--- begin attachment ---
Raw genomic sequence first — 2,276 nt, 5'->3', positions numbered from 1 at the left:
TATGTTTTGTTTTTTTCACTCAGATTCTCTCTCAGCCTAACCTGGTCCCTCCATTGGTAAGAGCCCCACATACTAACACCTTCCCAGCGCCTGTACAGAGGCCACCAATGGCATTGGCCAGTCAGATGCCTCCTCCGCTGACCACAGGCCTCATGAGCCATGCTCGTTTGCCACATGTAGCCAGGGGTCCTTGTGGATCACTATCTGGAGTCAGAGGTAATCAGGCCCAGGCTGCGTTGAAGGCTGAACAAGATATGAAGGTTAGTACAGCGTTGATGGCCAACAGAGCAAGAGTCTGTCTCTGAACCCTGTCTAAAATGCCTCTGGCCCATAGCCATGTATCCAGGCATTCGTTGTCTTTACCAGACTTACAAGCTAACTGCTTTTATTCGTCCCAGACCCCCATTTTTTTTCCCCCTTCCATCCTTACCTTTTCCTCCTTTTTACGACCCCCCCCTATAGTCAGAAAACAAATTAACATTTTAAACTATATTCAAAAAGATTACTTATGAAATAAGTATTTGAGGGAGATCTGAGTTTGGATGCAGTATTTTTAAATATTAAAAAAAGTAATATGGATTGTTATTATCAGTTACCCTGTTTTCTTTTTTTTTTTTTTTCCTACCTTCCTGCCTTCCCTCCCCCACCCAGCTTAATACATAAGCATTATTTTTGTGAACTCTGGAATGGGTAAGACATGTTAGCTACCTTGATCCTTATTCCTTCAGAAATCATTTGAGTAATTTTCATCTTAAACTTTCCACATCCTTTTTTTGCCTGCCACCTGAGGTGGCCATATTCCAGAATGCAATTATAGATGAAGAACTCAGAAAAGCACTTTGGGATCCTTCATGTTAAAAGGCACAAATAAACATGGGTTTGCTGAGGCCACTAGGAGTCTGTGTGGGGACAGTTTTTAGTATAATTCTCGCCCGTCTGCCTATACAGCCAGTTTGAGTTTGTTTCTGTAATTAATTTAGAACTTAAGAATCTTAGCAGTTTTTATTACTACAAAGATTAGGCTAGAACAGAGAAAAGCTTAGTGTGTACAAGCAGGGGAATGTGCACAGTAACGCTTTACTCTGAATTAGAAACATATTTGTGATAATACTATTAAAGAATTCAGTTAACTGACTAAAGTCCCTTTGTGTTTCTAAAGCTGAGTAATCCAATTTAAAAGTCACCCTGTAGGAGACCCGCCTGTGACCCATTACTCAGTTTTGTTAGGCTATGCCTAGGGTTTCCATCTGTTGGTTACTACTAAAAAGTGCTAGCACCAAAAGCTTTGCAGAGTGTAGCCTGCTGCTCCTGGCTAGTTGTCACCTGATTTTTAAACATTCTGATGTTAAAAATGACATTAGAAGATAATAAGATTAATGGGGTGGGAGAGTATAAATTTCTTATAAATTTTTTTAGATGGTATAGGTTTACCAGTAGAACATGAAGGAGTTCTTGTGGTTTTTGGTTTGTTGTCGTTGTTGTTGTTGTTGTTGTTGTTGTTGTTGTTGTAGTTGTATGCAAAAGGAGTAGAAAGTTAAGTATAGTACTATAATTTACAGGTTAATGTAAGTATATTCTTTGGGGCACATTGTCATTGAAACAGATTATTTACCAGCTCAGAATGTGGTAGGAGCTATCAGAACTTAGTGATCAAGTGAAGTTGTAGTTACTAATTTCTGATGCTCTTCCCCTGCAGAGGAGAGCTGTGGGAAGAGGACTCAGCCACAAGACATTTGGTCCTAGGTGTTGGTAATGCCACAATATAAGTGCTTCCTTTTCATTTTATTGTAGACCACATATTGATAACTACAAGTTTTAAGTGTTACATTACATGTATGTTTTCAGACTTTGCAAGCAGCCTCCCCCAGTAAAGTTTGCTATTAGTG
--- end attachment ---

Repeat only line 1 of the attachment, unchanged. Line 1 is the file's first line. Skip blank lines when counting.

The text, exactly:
Raw genomic sequence first — 2,276 nt, 5'->3', positions numbered from 1 at the left: